October is full of scares and excitement in Salem, MA. And this year was no different. I saw so many cool, funny and, yes at times scary, people, pets and other things this year in Salem. Since I saw so many interesting things in Salem, I am breaking up my posts into several posts so I don’t go overboard with my images in each post since they can take a very long time to download, especially on mobile devices. And, believe it or not, there are so many interesting things in Salem all year round (not just during Halloween) but particularly during the fall. From the street performers, the, in some cases, elaborate decorations and the historical aspects of the city, tthere are so many things to post about. I will post the highlights from my Halloween day visit very soon.
Today’s post focuses mostly on the costumed people and the pets of Salem. I still have many more photos of costumed people that I will post soon. But, for the sake of time and space I am including these photos in chronological order from the earliest to the most recent. There were quite a few politicians at Salem (Donald and Hillary were even seen together). Poor Bernie was by himself and could only shrug his shoulders and say “Sure” when I asked for a photograph.
Some of the costumes are self explanatory, others not so much. I’ll help where I can.
The three women with sticks and shades on are the three blind mice. In the second to last row of photographs next to Jason and his monster friend are the 80s candy “Nerds.” In the bottom row to the left are the cat and “crazy cat lady.”
Throughout my visits to Salem this past month I saw so many cute dogs. Whether in costume or au naturel, they all looked very cute!
Lulu is an 8 year old Australian Sheepdog. I love the different colored ears and the way she looks likes she is smiling in the second photo.
What a wonderful pose Bella struck for me! The 1 year old Havanese (yes I had to look it up too) looks cute in her Stegosaurus costume.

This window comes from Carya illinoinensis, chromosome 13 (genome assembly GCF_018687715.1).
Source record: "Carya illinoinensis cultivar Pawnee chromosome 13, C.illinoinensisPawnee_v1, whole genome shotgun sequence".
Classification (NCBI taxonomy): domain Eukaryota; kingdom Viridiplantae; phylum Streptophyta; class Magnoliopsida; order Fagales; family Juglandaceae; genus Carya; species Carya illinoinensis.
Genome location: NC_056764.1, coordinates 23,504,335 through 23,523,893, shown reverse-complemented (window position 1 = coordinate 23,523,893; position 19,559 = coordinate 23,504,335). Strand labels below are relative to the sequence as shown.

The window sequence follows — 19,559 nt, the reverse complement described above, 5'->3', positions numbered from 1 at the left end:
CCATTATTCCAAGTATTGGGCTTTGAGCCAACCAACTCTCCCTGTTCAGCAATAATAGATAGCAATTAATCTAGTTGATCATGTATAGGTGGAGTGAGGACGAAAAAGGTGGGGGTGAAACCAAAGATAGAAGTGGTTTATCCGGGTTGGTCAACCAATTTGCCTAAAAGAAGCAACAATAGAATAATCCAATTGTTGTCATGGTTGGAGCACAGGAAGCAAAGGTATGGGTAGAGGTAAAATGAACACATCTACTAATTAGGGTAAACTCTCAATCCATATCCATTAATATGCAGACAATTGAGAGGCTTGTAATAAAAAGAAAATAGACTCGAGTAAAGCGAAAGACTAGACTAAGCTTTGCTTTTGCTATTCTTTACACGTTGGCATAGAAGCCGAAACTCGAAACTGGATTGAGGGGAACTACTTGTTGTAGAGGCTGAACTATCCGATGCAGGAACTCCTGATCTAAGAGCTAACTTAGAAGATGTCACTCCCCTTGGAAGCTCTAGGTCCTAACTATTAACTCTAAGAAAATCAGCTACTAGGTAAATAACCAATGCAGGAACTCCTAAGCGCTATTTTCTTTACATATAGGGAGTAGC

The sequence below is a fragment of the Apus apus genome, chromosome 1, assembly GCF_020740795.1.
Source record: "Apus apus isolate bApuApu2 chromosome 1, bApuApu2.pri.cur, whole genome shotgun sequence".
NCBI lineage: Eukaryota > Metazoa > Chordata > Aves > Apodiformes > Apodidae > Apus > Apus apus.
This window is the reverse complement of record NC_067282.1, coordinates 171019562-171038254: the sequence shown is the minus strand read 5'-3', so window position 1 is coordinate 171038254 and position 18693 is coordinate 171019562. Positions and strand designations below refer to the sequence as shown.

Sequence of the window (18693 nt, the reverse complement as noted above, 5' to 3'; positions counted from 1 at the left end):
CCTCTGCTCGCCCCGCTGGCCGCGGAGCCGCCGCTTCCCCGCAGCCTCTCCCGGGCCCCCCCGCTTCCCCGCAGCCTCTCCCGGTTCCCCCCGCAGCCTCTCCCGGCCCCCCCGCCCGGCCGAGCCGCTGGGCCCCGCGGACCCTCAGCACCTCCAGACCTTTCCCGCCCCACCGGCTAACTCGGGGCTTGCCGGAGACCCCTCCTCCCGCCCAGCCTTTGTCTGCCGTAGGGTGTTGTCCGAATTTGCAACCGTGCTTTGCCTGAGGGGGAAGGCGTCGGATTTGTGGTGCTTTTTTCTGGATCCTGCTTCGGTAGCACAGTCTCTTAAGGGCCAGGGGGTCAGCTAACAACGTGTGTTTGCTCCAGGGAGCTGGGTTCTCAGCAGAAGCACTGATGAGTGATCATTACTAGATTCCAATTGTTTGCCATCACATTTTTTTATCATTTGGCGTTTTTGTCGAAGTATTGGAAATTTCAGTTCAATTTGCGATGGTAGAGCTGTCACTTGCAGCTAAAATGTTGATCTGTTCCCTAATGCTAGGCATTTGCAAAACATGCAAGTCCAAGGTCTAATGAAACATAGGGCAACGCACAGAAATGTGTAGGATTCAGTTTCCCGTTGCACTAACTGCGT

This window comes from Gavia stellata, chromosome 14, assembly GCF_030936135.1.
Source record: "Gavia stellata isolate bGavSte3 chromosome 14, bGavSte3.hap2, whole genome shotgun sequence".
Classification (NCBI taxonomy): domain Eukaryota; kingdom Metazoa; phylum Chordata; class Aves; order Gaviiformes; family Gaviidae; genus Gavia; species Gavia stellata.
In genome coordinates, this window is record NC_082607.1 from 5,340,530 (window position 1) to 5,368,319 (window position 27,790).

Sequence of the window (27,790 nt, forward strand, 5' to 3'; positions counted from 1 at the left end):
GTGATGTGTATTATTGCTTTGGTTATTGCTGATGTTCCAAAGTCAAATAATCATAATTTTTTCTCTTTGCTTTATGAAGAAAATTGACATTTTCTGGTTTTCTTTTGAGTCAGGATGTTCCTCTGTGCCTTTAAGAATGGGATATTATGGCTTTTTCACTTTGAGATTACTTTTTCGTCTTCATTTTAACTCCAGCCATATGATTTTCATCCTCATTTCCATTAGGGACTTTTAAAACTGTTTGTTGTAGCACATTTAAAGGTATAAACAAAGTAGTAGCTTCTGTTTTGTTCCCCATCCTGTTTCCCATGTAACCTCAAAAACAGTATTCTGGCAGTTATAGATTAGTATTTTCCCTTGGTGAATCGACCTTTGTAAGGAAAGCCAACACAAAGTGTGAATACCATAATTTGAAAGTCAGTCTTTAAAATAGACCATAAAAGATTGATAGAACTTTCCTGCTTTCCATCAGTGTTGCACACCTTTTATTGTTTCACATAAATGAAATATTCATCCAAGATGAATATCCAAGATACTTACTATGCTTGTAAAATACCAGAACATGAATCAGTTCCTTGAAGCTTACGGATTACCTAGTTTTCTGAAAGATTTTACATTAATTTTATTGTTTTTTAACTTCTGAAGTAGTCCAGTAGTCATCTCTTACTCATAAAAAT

Honey got into the festivities with her black and orange collar.
Eva is a 2 and a half year old mixed breed rescue dog. Another happy dog in the city.
Fenway is a 5 year old Papipoo (Papillon Poodle mix). He also has his own Facebook page at Fenway’s Aventures as well as an Instagran account @FenwaysAdventures a Twitter account @FenwayPuppy as well as a Snapchat account: @TheFenwayPuppy. He’s got more socal media accounts than I do!
Unfortunately, I when I washed my pants the list of dogs and their ages and breeds were still in my pants pocket and my memory isn’t what it used to be. So, I apologize for not remembering all of these beautiful dogs’ names.
It is also important to remember what Salem is largely known for by the public, besides the fun and scary stuff. Each year, descendants and others honor the victims of the witch hysteria that unexpectedly put Salem on the map for fun and friendly tourism. At the Salem Witch Trials Memorial on Liberty St, roses are placed on each victim’s granite stone memorials during the week of Halloween. Passerbys and those with a connection to the victim, through blood or otherwise, often leave notes, cards, flowers and other items as well. Coins are a common item left behind by tourists and others sympathetic to the victims of this dark time.